Author Archives: Sonja Gonzalez
What happens, though, if because of health or company early retirement mandates, you are forced to retire before age 59 ½? How can you access your retirement savings without paying penalties? The answer is 72(t). Continue reading
Having a long term care policy in place can help you preserve assets that would otherwise be diverted to custodial care, and give you peace of mind that your care needs will be addressed should the need arise. Continue reading
It’s 2013, and the new IRS limits have kicked in. Here’s what you need to know concerning your 401k, IRA and other limits. Continue reading
So you purchase the annuity and tie it to the S&P 500 index. This year, the index grows 20%. You would expect to see a 20% return in your annuity, right? Wrong! Continue reading
Many people think estate plans are for the rich and not necessarily famous. After all, most of us don’t have millions of dollars sitting around, with heirs who fight with murderous intent. But you would be surprised at how useful – even essential – an estate plan can be for the average citizen. Continue reading
If interest rates are too high such as to make your minimum payments too onerous to allow much wiggle room, do not be shy about calling the debt provider to ask for a reduction in the rate. They don’t have to honor your request, but it doesn’t hurt to ask. Continue reading
No matter how aggressive an investor you are, investing in one company, or even a few companies, is not a wise move. Continue reading
There is no room for greed in investing. In the investing world you can’t have your cake and eat it, too. If you want the reward you have to take on the risk as well. Put another way, you have the potential to be rewarded for the amount of risk that you take. Notice I said “potential”. Reward is not a guarantee. The reason is risk. Continue reading
But is a debit card really better than a credit card? Studies have shown that we spend more when using a credit card. You’d think that using a debit card would alleviate this problem, since you know that you’re using your own money to make the purchase. This isn’t true. Some smart college students I know have figured out they do indeed spend more using a debit card, and now use cash for most purchases. Continue reading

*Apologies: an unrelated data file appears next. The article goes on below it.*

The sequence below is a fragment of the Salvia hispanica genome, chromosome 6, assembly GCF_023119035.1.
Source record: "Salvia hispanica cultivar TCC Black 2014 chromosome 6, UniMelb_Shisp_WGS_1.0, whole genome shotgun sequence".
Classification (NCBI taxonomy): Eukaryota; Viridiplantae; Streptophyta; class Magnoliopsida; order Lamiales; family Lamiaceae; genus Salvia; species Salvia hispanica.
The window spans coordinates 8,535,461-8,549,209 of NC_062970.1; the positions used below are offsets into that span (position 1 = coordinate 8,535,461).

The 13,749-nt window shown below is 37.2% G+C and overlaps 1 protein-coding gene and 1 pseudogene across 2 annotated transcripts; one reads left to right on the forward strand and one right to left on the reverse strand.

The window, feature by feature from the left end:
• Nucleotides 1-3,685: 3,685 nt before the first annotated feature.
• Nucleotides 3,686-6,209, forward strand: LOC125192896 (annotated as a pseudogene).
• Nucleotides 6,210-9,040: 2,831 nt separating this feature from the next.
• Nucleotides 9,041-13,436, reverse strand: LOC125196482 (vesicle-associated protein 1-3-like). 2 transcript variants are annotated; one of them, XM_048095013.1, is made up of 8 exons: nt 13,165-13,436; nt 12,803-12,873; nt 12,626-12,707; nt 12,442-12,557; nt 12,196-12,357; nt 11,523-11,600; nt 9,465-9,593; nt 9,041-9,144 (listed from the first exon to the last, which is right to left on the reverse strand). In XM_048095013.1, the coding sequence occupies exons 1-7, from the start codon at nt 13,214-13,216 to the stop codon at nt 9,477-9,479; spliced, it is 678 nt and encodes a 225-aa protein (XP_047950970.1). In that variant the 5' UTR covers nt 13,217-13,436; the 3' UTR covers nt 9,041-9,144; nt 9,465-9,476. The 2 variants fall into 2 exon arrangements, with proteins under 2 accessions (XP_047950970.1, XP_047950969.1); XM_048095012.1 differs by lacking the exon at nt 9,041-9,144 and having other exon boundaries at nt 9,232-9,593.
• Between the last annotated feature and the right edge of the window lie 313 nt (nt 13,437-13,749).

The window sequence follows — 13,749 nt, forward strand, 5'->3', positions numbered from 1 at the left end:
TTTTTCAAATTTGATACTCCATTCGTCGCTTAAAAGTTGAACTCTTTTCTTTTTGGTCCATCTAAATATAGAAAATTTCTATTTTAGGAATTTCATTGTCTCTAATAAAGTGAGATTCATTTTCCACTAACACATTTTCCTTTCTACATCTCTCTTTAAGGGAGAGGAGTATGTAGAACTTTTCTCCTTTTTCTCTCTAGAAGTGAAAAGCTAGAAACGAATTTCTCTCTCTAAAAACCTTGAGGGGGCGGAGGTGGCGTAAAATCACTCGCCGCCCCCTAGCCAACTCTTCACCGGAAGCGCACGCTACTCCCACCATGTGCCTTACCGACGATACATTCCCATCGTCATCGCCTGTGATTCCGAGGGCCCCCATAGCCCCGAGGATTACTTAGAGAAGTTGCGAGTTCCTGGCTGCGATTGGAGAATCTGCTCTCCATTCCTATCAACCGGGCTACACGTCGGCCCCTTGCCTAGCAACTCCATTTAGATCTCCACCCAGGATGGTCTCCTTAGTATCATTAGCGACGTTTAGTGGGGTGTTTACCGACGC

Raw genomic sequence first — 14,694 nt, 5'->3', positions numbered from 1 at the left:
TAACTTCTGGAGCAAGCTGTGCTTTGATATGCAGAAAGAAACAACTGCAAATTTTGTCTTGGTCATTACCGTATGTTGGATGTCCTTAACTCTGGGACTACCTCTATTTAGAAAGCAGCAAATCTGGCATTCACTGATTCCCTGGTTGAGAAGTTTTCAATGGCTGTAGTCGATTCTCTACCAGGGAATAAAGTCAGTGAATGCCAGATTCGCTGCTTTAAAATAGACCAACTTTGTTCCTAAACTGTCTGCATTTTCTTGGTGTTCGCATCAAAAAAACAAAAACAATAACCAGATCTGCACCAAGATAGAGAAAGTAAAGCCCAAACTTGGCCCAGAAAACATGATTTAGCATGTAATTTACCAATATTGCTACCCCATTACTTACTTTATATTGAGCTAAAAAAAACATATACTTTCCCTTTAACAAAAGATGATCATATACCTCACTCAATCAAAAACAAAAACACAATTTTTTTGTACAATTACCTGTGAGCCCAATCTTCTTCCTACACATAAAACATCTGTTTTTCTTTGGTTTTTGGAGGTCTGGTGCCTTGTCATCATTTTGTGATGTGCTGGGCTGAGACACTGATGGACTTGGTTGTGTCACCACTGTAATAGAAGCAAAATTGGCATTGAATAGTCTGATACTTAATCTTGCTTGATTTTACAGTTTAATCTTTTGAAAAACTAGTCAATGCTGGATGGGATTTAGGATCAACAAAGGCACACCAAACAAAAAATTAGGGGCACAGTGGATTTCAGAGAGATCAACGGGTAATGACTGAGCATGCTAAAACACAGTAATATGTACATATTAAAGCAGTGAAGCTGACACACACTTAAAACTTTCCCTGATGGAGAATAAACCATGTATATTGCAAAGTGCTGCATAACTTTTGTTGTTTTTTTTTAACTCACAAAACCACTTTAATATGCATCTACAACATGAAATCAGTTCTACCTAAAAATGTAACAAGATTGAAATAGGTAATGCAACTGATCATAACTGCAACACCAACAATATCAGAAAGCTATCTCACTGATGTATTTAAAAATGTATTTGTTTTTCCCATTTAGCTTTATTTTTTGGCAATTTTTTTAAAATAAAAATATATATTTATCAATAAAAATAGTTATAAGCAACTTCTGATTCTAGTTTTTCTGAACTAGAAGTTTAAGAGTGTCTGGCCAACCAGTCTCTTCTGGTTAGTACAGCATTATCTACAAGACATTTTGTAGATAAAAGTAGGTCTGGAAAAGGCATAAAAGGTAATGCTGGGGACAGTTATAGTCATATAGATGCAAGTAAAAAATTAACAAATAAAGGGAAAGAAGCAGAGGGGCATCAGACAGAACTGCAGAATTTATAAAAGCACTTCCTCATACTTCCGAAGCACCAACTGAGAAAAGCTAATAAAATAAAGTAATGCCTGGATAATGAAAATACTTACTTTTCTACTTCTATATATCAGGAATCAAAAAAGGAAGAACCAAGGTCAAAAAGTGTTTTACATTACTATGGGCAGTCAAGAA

Worry much about your investments? In volatile markets, it’s easy to feel uneasy. Memories of 2008-2009, when the market lost more than half its value, are still fresh in everyone’s mind. So when the market swings widely nowadays, investors get concerned. Sometimes concerned enough to act.
At what age is it better to save for retirement? In your early years of working, money is probably tight. It’s hard to find the extra money to save towards such a far end goal, when the rent needs to be paid, and you have a more immediate need to build emergency savings. You might think that waiting until later in life to save for retirement, when your income is likely higher and you can more likely afford to do so, would be the best option.
You have done well for yourself. You’ve watched your pennies, saved aggressively, invested wisely, and now, in your golden years, you have a retirement nest egg that is more than you need. You have a philanthropic bent – an alma mater you’re fond of, a charity that is near and dear to your heart. How can you donate to these worthy causes without sacrificing to the IRS more than you think it deserves?
How much do you want to put your eggs in one basket? Even a few baskets? Continue reading
Risk tolerance is how much risk you are willing to take with your investments. Let’s look at the market crash of 2008-2009. In early March, when the market finally bottomed out, how did you feel? Continue reading
Would you borrow money on your house or on a credit card to buy into an investment or put in your savings account? Continue reading
If you do not need to save on taxes now, a Roth IRA is your best option. The reason is the taxation of earnings. With a traditional IRA, you save on taxes now on the amount you contribute. But you pay taxes when you take the money out on both …